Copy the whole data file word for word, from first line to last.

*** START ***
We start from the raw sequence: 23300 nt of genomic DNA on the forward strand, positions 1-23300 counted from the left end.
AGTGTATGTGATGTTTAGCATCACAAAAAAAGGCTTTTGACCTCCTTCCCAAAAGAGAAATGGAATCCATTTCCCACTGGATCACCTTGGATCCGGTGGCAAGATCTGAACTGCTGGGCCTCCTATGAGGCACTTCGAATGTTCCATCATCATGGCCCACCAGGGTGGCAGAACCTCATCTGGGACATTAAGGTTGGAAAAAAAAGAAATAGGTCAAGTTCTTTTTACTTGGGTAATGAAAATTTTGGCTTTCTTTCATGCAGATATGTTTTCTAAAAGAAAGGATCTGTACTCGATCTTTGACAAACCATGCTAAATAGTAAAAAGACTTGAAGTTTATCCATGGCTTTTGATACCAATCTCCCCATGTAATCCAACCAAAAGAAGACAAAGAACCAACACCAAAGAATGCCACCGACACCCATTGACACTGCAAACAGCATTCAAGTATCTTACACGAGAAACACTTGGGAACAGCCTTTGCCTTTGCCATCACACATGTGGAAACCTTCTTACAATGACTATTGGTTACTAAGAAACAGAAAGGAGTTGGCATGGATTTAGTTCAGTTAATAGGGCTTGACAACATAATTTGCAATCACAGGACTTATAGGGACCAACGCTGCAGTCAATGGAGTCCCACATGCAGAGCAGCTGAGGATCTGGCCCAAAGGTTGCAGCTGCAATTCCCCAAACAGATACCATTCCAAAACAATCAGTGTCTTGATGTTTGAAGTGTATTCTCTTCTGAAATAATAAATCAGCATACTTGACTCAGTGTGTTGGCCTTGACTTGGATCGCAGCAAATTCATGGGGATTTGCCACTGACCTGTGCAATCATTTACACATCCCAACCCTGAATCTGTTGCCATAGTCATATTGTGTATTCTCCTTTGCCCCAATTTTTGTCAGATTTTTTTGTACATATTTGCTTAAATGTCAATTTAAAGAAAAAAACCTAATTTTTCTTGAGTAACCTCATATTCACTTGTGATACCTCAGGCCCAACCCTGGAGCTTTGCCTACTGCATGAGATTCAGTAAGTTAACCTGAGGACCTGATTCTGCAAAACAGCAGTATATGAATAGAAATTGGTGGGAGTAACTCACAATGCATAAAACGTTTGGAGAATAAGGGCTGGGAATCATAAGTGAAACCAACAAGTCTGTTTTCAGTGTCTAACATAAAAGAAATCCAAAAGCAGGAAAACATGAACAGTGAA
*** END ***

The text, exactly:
We start from the raw sequence: 23300 nt of genomic DNA on the forward strand, positions 1-23300 counted from the left end.
AGTGTATGTGATGTTTAGCATCACAAAAAAAGGCTTTTGACCTCCTTCCCAAAAGAGAAATGGAATCCATTTCCCACTGGATCACCTTGGATCCGGTGGCAAGATCTGAACTGCTGGGCCTCCTATGAGGCACTTCGAATGTTCCATCATCATGGCCCACCAGGGTGGCAGAACCTCATCTGGGACATTAAGGTTGGAAAAAAAAGAAATAGGTCAAGTTCTTTTTACTTGGGTAATGAAAATTTTGGCTTTCTTTCATGCAGATATGTTTTCTAAAAGAAAGGATCTGTACTCGATCTTTGACAAACCATGCTAAATAGTAAAAAGACTTGAAGTTTATCCATGGCTTTTGATACCAATCTCCCCATGTAATCCAACCAAAAGAAGACAAAGAACCAACACCAAAGAATGCCACCGACACCCATTGACACTGCAAACAGCATTCAAGTATCTTACACGAGAAACACTTGGGAACAGCCTTTGCCTTTGCCATCACACATGTGGAAACCTTCTTACAATGACTATTGGTTACTAAGAAACAGAAAGGAGTTGGCATGGATTTAGTTCAGTTAATAGGGCTTGACAACATAATTTGCAATCACAGGACTTATAGGGACCAACGCTGCAGTCAATGGAGTCCCACATGCAGAGCAGCTGAGGATCTGGCCCAAAGGTTGCAGCTGCAATTCCCCAAACAGATACCATTCCAAAACAATCAGTGTCTTGATGTTTGAAGTGTATTCTCTTCTGAAATAATAAATCAGCATACTTGACTCAGTGTGTTGGCCTTGACTTGGATCGCAGCAAATTCATGGGGATTTGCCACTGACCTGTGCAATCATTTACACATCCCAACCCTGAATCTGTTGCCATAGTCATATTGTGTATTCTCCTTTGCCCCAATTTTTGTCAGATTTTTTTGTACATATTTGCTTAAATGTCAATTTAAAGAAAAAAACCTAATTTTTCTTGAGTAACCTCATATTCACTTGTGATACCTCAGGCCCAACCCTGGAGCTTTGCCTACTGCATGAGATTCAGTAAGTTAACCTGAGGACCTGATTCTGCAAAACAGCAGTATATGAATAGAAATTGGTGGGAGTAACTCACAATGCATAAAACGTTTGGAGAATAAGGGCTGGGAATCATAAGTGAAACCAACAAGTCTGTTTTCAGTGTCTAACATAAAAGAAATCCAAAAGCAGGAAAACATGAACAGTGAA